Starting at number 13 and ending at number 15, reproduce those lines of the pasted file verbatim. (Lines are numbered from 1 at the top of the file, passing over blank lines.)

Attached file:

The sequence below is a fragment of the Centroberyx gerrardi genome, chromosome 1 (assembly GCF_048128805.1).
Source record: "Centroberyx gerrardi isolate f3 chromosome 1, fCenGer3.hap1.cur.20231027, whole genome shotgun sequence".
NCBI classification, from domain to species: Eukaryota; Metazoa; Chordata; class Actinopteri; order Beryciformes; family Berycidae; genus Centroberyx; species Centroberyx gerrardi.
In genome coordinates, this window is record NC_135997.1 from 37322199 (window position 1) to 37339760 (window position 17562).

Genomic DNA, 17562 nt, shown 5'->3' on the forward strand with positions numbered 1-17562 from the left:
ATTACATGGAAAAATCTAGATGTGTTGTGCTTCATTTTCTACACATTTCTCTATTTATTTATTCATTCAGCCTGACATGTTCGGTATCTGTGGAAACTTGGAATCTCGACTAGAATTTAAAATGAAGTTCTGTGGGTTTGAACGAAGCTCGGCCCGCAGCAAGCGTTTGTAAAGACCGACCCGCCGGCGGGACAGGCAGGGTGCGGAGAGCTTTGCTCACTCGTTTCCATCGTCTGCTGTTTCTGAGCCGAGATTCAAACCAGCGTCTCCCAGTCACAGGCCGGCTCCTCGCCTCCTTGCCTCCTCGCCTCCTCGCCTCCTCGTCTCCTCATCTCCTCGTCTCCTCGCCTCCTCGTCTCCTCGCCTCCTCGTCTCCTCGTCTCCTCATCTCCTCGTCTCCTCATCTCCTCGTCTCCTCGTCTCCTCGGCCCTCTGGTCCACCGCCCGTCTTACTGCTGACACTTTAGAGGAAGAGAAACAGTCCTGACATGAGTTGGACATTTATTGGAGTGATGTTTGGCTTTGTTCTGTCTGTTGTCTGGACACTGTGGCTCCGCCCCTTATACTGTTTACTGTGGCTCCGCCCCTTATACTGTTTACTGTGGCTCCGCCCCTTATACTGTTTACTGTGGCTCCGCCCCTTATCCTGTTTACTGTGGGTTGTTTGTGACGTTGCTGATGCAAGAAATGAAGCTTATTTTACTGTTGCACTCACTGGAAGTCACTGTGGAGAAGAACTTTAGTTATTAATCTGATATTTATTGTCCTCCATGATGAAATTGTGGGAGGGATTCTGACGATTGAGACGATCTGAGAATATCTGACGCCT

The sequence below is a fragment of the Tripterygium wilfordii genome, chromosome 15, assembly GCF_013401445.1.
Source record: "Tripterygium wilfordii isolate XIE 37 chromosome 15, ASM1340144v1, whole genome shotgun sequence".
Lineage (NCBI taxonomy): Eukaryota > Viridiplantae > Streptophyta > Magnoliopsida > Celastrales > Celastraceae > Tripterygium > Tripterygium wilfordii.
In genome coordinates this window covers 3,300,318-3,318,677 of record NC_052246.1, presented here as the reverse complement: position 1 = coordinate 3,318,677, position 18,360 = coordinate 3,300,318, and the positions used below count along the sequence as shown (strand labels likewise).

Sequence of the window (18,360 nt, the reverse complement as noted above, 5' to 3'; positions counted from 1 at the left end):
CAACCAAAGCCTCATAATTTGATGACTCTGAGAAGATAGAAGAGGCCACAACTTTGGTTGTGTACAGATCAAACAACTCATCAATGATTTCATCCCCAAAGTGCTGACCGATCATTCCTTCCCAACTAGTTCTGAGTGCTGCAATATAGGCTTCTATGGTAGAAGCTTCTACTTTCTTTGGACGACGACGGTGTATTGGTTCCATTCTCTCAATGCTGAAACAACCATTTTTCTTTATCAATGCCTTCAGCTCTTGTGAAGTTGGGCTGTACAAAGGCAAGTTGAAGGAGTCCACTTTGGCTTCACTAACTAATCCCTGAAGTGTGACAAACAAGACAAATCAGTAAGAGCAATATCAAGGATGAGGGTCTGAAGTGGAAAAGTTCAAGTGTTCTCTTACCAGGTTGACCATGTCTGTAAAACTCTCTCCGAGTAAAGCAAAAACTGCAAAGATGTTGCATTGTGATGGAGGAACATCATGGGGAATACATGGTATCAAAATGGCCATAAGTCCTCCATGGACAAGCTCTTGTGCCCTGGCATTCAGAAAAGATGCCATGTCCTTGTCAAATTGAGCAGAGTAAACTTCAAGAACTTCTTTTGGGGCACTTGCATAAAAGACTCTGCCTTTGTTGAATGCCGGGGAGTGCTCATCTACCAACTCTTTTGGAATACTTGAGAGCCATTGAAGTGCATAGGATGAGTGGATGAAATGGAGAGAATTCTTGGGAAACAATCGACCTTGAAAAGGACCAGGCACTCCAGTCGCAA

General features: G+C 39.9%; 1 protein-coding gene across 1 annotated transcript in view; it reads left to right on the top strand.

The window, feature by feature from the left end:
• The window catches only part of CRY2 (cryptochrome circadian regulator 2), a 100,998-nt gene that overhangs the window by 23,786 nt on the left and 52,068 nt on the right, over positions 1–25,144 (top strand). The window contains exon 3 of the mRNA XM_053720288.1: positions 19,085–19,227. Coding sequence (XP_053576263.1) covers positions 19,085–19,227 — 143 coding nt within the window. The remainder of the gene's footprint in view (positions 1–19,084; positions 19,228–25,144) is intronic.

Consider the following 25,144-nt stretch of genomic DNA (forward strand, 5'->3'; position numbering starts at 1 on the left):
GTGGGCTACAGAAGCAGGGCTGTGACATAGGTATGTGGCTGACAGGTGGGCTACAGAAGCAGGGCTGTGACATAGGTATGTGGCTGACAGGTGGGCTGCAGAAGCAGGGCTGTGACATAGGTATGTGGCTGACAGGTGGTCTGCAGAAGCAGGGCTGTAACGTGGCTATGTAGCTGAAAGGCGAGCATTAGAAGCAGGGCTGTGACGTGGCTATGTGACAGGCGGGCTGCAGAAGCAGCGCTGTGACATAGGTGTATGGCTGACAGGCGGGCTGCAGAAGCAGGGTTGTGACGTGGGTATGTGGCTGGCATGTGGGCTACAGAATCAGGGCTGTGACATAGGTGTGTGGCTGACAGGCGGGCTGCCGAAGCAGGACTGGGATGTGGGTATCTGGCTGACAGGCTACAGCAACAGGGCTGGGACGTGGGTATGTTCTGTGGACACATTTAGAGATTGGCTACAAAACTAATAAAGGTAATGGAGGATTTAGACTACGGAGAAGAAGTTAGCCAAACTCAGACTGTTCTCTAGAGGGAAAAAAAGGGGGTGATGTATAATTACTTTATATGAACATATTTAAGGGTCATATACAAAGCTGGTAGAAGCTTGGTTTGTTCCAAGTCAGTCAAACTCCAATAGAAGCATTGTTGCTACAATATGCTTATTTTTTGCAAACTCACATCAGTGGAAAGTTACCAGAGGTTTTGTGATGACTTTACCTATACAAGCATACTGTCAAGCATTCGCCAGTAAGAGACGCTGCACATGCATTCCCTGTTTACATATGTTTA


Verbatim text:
General features: G+C 39.9%; 1 protein-coding gene across 1 annotated transcript in view; it reads left to right on the top strand.

The window, feature by feature from the left end:
• The window catches only part of CRY2 (cryptochrome circadian regulator 2), a 100,998-nt gene that overhangs the window by 23,786 nt on the left and 52,068 nt on the right, over positions 1–25,144 (top strand). The window contains exon 3 of the mRNA XM_053720288.1: positions 19,085–19,227. Coding sequence (XP_053576263.1) covers positions 19,085–19,227 — 143 coding nt within the window. The remainder of the gene's footprint in view (positions 1–19,084; positions 19,228–25,144) is intronic.